First of all, I’m sorry for the lack of activity on this blog in the past few weeks! As you know, during the winter season there isn’t really much to do – except visit Sturgeon Bay and check out the layup fleet, which I did the last weekend in February. However, I wasn’t able to post the photos right away as I soon left on vacation! So here are my pictures from Sturgeon Bay.
I headed over to Bullheads Point, across from the shipyard, to get my photos. This is a wide view of the layup fleet. From left to right: James R. Barker, American Spirit, Alpena, tug Invincible, tug Michigan, Arthur M. Anderson, American Courage, Lee A. Tregurtha, John G. Munson, and Mesabi Miner. The Wilfred Sykes was in the drydock getting a fresh coat of paint, and behind Mesabi Miner but not visible are Joseph L. Block and Cason J. Callaway. I was unfortunately unable to get photos of either of those three ships due to a lack of time!
Here’s a closer view of James R. Barker, American Spirit, Alpena, and the two tugs. The barge Great Lakes, which is paired with the tug Michigan, was somewhere else in the shipyard.
And here’s another view of what could be called the “Footers Row.” Compared to previous years, there isn’t a very big Footers Row this year with only two thousand foot ships there. But notice the size comparison: American Spirit is 1,004 feet long, and Alpena is 519 feet long!
I then hiked out onto the ice (it was anywhere between 6-12 inches thick) to get a closer view. I rather like this shot, because the only part of the Barker visible behind American Spirit is her cabins just to the left of American Spirit‘s. This shot also really shows the size difference between Alpena and her much larger rivals!
This shot shows Alpena on the left, and the tug Invincible on the right. The 99-foot long tug is currently in long-term layup awaiting a barge to be mated with, now that her former barge McKee Sons was laid up in Muskegon, MI.
And here’s the closest photo I got of Alpena. As many will remember, the steamer experienced a fire near her engine while in drydock for her 5-year survey back in November. After the exterior damage was repaired, the ship was given a brand new coat of paint and looks as good as new. I don’t know if repairs to the interior of the ship have been completed yet.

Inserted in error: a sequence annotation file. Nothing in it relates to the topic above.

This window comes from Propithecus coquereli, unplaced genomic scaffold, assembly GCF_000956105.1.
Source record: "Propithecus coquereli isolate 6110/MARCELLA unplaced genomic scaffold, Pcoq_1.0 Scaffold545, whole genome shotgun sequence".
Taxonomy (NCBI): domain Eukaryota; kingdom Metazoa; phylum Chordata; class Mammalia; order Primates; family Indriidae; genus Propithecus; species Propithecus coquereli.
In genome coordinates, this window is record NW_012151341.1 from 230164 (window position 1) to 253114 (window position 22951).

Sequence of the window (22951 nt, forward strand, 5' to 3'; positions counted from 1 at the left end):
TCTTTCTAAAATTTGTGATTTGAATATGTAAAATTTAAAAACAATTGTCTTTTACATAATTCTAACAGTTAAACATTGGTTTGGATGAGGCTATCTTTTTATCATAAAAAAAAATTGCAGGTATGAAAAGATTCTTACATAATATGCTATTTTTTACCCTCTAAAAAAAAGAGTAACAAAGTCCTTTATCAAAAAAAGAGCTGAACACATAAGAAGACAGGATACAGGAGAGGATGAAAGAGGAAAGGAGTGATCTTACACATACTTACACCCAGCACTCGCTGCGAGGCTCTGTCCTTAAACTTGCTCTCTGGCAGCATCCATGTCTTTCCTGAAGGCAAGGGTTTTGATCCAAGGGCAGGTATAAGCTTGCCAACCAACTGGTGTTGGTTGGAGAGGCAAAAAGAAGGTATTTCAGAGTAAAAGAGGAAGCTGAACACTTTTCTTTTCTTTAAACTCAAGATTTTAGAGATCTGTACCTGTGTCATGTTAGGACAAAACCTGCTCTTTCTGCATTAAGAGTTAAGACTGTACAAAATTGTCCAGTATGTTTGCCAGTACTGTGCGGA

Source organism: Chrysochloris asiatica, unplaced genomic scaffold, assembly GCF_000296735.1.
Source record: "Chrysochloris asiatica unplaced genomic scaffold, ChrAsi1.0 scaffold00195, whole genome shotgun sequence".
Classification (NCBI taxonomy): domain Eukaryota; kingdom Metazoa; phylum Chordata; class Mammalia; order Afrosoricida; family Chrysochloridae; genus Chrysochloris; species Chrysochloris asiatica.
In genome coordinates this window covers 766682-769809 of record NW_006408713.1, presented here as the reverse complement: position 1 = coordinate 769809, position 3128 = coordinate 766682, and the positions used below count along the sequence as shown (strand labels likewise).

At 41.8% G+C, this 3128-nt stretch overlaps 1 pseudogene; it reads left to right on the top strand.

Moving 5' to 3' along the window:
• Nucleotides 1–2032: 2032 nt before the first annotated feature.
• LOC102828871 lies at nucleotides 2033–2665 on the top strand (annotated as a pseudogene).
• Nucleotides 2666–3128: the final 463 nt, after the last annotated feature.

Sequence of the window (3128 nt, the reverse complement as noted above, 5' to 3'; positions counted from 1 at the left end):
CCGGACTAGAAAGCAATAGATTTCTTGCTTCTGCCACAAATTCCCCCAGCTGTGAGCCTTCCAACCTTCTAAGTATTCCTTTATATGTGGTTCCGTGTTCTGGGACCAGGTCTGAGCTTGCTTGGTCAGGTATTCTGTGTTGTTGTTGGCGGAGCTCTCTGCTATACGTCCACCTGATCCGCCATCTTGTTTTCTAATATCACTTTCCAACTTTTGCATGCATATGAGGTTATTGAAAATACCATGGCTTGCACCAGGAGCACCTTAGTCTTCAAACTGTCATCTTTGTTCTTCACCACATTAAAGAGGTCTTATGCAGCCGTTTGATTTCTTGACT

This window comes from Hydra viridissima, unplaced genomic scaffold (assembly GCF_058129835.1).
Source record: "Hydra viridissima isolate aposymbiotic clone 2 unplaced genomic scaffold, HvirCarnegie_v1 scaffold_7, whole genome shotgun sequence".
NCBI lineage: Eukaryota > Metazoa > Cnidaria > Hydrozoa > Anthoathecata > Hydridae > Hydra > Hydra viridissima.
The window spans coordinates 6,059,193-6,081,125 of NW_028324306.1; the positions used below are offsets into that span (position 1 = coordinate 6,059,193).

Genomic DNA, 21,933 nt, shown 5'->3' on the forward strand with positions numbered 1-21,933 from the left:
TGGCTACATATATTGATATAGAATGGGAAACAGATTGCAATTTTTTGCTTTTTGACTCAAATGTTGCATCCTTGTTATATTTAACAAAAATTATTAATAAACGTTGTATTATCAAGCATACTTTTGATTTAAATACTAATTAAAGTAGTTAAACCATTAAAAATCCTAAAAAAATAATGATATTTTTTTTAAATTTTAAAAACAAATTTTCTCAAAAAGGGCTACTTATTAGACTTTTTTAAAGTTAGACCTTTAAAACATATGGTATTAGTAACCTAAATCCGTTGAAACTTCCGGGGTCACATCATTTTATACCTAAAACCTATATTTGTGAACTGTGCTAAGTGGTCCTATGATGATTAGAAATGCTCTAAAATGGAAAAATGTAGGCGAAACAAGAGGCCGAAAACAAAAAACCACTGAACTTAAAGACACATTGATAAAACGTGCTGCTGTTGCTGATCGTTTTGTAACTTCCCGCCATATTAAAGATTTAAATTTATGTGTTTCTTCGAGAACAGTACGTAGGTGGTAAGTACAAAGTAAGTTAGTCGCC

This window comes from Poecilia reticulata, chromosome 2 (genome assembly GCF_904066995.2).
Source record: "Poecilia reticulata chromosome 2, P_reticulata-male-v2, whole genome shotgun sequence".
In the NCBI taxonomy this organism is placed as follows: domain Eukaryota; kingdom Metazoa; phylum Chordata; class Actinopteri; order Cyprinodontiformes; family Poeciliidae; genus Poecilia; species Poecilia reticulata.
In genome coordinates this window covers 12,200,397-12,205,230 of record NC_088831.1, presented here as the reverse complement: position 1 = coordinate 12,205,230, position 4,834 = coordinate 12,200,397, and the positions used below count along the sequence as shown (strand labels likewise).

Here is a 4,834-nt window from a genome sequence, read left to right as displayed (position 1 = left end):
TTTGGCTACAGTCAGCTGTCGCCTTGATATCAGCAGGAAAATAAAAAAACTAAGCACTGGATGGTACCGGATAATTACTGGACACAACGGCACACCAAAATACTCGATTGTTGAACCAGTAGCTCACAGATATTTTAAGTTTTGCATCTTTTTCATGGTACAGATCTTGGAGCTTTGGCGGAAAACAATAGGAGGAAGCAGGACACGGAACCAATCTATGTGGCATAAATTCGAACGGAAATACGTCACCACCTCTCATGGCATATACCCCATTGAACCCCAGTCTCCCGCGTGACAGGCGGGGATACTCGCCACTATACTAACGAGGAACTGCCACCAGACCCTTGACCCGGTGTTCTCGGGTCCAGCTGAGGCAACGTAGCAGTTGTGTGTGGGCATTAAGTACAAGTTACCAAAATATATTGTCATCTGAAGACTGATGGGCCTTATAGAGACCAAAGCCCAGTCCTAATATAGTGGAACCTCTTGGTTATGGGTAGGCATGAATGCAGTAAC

Now moving to the right side of the shipyard, we have the rest of the fleet. Tug Michigan is on the far left, and then Arthur M. Anderson and American Courage sit side by side. Both Lee A. Tregurtha and John G. Munson (only her pilothouse is visible above Mesabi Miner) had their stacks removed at the time. Lee A. Tregurtha is having exhaust gas scrubbers installed, while John G. Munson is being repowered with a brand new, environmentally friendly diesel engine. Mesabi Miner clearly takes up most of the frame, as she is moored perpendicular to the other vessels.
Here’s a close up of Mesabi Miner. Just to the right of the large concrete buoy above the Miner‘s deck, you can see the very top of Joseph L. Block‘s pilothouse.
This is the closest shot I could get of the main group of ships. You can see a good portion of Lee A. Tregurtha‘s hull, but I wasn’t able to get any more of John G. Munson.
My final shot is a nice close-up view of Arthur M. Anderson and American Courage moored together. Note that below the waterline on the Courage, her black paint that was applied in 2011 has worn off and shows the off-white undercoat.
That was all for this trip. A bit short, yes, but I am planning another trip up to Duluth, MN, this weekend to get some photos of the layup fleet there before they all depart for the lower lakes. The Soo Locks open for the 2016 shipping season on March 25, which is only two weeks away, so stay tuned for more!